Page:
After the soaring high of Christmas comes the thud of January - and with it a day that is widely known in the legal profession as Divorce Monday.
After ‘holding it together’ over the festive period, record numbers of couples are expected to haul themselves to their local solicitors on this day - the first working Monday of January - to announce the demise of their marriage.
“The first week of January is the time of year when people reflect on where they are in life, especially in their relationships,” explains Jayne May, a therapist and facilitator from Clear Pathway Hypnotherapy in Sheffield.
“In the run up to Christmas unhappy couples keep it together for the sake of the kids or for the wider family, not wishing to spoil the magic. They pretend to take part in the festivities, while constantly comparing themselves with other couples and other families.
“Finally, the New Year arrives and they decide to take action.”
January 2016 has also been predicted to be the strongest month outside of the summer for property lettings activity, fueled by a flurry of post-Christmas divorce and New Year starts.
What’s more, with the Government set to hike the court fees to file for a divorce from £410 to £550 this April, online divorce company Divorce-Online revealed they’re expecting this January’s surge in divorce filings to be even bigger than usual, as couples race to file their paperwork and beat the massive 34 per cent rise.
But while a new start in the New Year might seem appealing to many, while stuck in a rut of arguments and financial pressures, therapist Jayne is appealing to South Yorkshire couples to take some time to really think things through before making any hasty decisions.
“Many people set their expectations of themselves, of life and of others too high and, in doing so, spend a lifetime comparing themselves and what they have, or don’t have, against their expectations of what they think they should have,” says Jayne.
“They constantly look at the negatives and forget about the positives right under their noses.
“Christmas and New Year especially raise expectations and sharpen ‘compare and despair’ distorted thinking.
“Our perception is that everywhere is magical and romantic, apart from in our own backyard. We have distorted beliefs about how we think relationships ‘should’ be compared to the reality. We begin to see things through a negative filter which affects our views, thoughts and actions. Soon, everything is a worst case scenario.”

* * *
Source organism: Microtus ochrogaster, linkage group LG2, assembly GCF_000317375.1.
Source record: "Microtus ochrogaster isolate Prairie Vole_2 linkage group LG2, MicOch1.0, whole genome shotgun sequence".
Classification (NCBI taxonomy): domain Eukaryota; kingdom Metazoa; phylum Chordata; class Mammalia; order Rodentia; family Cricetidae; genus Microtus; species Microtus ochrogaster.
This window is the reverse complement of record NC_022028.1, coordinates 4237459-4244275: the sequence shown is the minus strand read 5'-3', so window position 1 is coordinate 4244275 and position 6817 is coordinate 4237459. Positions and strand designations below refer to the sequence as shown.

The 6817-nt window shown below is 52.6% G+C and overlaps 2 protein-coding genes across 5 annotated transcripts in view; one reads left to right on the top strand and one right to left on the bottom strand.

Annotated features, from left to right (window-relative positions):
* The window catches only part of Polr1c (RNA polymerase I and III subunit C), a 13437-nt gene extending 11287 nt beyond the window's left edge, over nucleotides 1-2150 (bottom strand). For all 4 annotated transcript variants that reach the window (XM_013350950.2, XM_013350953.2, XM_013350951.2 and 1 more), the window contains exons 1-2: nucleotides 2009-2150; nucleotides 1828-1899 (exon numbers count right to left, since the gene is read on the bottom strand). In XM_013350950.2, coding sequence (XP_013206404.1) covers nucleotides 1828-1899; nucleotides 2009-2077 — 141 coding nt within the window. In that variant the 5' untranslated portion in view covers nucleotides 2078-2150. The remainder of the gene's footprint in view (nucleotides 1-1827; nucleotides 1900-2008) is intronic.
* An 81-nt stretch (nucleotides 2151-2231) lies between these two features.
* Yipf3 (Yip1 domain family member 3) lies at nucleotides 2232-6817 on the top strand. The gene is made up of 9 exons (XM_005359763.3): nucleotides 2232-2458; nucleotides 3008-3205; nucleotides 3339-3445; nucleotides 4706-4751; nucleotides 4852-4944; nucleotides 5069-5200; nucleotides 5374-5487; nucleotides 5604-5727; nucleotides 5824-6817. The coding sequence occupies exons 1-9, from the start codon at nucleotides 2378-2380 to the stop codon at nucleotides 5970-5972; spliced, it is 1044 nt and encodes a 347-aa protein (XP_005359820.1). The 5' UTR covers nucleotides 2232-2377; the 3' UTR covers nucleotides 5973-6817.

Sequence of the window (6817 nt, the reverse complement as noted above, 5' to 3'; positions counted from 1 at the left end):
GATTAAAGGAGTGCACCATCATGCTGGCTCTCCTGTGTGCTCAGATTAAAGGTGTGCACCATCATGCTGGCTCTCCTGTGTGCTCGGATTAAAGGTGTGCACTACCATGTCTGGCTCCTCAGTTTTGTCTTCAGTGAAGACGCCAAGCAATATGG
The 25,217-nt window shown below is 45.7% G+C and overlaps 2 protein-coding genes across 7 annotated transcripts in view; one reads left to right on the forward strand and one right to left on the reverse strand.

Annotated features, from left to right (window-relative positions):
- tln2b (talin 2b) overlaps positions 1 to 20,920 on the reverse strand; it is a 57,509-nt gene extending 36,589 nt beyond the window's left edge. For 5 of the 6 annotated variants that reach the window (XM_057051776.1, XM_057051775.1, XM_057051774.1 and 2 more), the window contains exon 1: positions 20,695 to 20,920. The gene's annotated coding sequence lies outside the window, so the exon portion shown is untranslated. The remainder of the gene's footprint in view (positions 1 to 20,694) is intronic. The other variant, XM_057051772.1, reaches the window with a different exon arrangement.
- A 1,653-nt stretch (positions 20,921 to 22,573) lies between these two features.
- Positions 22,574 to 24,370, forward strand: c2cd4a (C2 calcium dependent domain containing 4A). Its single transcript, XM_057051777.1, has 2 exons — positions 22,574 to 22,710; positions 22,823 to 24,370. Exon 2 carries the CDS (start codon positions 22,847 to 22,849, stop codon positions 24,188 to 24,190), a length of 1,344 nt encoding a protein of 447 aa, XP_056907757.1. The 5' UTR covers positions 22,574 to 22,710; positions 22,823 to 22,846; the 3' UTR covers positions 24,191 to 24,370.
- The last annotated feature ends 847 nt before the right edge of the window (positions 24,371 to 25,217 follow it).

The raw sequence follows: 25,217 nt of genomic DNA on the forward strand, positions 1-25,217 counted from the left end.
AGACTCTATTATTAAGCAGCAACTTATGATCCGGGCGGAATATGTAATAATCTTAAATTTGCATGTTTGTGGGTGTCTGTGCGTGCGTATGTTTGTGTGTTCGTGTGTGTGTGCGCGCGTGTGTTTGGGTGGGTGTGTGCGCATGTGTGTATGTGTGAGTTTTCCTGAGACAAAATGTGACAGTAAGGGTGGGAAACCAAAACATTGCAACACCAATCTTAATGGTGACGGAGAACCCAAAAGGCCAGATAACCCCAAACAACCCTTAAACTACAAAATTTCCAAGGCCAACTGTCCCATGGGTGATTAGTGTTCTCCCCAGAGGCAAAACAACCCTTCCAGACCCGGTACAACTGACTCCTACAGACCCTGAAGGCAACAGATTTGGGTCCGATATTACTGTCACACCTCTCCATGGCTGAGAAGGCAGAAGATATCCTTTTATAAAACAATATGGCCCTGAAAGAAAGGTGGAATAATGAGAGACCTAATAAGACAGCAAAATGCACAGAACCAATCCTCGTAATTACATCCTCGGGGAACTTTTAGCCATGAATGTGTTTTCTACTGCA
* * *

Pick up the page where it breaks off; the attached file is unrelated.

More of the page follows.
A common problem is that people carry past experiences into their relationships, such as fears, doubts and bad habits.
Combined with expectations of a Hollywood style romance, many couples can find it hard to make reality live up to fantasy.
Jayne added: “In reality no relationship is perfect. After the initial early days, every relationship falls into stability dominated by domesticity, with bills and the associated financial worries, the pressures of providing for a family, and the worries and stresses this may bring.
“This is real life. This is a real relationship.”
Money worries are often cited as a reason for relationship pressure - but Jayne says that divorce tends to be ‘financially destructive’ as splitting a family reduces joint family incomes and increases living costs.
Jayne urged people to ask themselves probing questions.
She said: “Does it feel like you are having constant rows? Divorce may put an end to this, however, you may also find the arguments continue, only now they are about maintenance and whose turn it is to have the children.
“Perhaps the Christmas festivities have coloured your thinking that there is someone else out there who would be better for you.
“How do you know the grass is greener on the other side? Isn’t it just different grass?”
Before making any decisions about the future of your relationship, Jayne advises taking a few minutes to make a list of all the qualities that first attracted you to your partner, the contributions you both makes emotionally, physically, practically and mentally to the relationship, and the aspects of a relationship that you would realistically like to see.
Jayne adds: “If you’re willing, just as an experiment, to view a different perspective and see where it leads, you might just see something with a fresh pair of eyes that the negative filter was previously blocking.
“Are your lists really that different? Are the gaps really that huge? Are your differences as insurmountable as you thought? Or are their areas you think it may be worth trying to work on and improve with your partner?
“Decisions around relationships shouldn’t be made lightly, especially as your emotions are involved which can cloud your judgement. All too easily you can become judge and jury, acting as the accuser and never taking the time to look at things from the defence viewpoint. This is where making lists can help you see a different perspective, or talking to a third party who isn’t involved or connected emotionally.
“Challenging your unhelpful thoughts and perspectives in this way can help you see things from a more balanced and realistic viewpoint. You can then decide in a more informed way what is right for you.
“Remember that no relationship is perfect. No one can give you 100 per cent of what you are looking for.
“You may just find that what you are looking for is right under your nose after all.”
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